“Community foundations are complex organizations and our grant-making process is just as complex,” reports O’Brien. “Every donor is different; every grant cycle is different; the needs throughout the community are different. We do our best to facilitate all of the moving parts and to meet the diverse needs in our region.

“This past year, we’ve been evaluating our work and developing new strategies to deepen our impact in the community beyond our grant-making dollars,” shared O’Brien. One of those strategies has focused on building endowment funds for nonprofit organizations.

The foundation holds endowment funds that are designated specifically to support 23 agencies; five of which were created this year.  O’Brien went on to explain, “There is a beautiful connection between estate planning conversations and agency endowment funds. As the endowment fund grows, the revenue stream in the future grows. This is all about the long-term financial picture for an organization.”

The foundation has seen a tremendous influx of individuals wanting to identify charitable gifts as part of their estate planning.  O’Brien emphasized that planning ahead for legacy giving is not only for the wealthy.

“Many of us will have assets at the time of our passing. Directing all or a portion of one’s estate is a lovely way to continue ones legacy,” she says. TCF re-established the Taos Property Foundation, which is in place solely to accept gifts of real property, such as land or homes. The proceeds of the sale of such gifts are then transferred to TCF with charitable instructions as set by the donor.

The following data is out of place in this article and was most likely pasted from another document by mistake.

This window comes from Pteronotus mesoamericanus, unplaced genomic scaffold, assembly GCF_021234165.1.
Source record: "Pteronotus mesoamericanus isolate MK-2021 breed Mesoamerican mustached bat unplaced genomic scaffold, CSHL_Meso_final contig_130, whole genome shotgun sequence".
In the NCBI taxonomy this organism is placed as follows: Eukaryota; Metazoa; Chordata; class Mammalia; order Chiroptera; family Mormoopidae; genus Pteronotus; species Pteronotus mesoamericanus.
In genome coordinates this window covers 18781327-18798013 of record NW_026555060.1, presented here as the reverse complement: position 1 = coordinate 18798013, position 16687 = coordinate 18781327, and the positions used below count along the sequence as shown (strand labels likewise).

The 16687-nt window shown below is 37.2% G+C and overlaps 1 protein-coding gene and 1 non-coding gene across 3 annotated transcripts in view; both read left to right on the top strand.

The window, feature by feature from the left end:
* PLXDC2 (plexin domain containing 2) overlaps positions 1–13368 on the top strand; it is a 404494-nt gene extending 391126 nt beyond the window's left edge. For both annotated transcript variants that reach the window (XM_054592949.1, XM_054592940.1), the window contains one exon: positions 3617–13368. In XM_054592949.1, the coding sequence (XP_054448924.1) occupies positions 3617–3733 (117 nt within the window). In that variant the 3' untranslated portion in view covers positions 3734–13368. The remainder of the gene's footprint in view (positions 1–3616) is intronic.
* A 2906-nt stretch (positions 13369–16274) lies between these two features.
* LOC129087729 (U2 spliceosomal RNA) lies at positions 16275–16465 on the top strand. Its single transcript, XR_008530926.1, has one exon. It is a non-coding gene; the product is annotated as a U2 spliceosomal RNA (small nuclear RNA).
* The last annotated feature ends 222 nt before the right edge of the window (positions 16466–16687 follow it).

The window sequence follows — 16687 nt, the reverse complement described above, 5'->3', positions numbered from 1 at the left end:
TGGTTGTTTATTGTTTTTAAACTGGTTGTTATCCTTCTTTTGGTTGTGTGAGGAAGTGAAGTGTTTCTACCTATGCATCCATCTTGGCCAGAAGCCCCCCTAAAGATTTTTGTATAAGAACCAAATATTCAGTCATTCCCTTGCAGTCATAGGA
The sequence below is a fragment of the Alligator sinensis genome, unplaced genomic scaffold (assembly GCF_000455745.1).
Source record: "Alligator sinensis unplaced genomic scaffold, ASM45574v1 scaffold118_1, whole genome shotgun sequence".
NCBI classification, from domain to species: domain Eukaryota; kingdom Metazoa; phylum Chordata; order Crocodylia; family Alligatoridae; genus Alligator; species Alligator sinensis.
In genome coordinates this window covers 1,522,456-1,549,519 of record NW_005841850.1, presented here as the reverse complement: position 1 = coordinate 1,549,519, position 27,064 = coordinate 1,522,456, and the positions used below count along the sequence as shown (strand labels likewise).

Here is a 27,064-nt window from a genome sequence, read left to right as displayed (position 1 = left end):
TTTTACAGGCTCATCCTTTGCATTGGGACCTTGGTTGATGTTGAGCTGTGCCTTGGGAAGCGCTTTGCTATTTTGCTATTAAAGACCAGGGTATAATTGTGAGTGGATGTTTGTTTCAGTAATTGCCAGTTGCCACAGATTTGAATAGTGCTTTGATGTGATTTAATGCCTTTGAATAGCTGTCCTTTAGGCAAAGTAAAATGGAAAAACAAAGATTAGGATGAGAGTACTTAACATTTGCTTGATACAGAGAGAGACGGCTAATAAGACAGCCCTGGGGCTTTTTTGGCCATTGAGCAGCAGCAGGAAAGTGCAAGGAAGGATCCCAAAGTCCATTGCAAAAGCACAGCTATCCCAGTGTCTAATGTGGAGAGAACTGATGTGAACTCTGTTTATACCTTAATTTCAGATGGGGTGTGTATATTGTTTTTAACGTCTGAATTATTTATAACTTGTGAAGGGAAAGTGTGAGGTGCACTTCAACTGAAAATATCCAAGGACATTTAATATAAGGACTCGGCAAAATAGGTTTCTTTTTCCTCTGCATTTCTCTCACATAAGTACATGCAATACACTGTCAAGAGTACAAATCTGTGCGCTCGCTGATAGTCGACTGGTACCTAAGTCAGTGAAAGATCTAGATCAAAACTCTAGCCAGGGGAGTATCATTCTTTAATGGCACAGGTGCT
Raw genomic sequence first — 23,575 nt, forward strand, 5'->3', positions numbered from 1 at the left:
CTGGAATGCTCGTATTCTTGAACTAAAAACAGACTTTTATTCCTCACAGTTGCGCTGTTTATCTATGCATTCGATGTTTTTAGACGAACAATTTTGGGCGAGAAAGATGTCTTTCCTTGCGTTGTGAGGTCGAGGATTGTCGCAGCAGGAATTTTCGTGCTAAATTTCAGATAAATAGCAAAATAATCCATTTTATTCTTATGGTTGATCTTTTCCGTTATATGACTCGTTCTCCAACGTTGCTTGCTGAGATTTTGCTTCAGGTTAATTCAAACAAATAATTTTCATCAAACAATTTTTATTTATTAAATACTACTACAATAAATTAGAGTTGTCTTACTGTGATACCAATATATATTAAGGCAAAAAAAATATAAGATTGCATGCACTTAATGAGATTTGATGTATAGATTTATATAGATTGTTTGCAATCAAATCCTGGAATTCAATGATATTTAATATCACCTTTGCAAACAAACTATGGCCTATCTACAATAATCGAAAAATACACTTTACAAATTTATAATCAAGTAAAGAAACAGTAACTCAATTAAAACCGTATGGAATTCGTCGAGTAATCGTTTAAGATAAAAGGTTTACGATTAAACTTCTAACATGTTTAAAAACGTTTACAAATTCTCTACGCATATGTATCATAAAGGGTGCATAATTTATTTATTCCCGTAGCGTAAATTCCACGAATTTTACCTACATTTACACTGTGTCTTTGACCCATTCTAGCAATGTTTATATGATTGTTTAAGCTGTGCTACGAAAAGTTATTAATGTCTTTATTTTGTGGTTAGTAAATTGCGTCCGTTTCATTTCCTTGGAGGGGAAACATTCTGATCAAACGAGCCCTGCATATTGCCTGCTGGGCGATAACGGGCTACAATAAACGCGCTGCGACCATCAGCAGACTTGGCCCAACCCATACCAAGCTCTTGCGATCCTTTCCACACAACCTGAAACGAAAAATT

“We are finding that the conversation is an easy one,” remarked O’Brien. “The word is spreading and we are honored by folks who are referring friends to come in and talk with us.”

“The opening of the Stray Hearts Fund is a great example,” says O’Brien.   “It all began with a conversation before Thanksgiving with a donor who wanted to anonymously establish a fund for Stray Hearts Animal Shelter. Since that time, three additional donors have contributed to the fund and the conversations then opened up the avenue for legacy gifts.”

Seven months later, O’Brien has received four new bequest commitments, with “three others on the horizon.” Each one of these commitments has specifically outlined a charitable gift intent within their will documents.

O’Brien explains that people have a variety of reasons that people for making a gift through the Foundation. “Philanthropy is always a leap of faith. Donors want to know that their gifts are being used wisely and for the purpose intended.  Working with the Foundation can provide some donors an added sense of assurance or simply anonymity,” she said.

 Trust is one of the core values of the foundation. O’Brien adds, “We are committed to this magical work of philanthropy and creating as many avenues for individuals, families, businesses and organizations to partner with us. This community means something special to each of us, and we are honored to hold this role in the neighborhood.”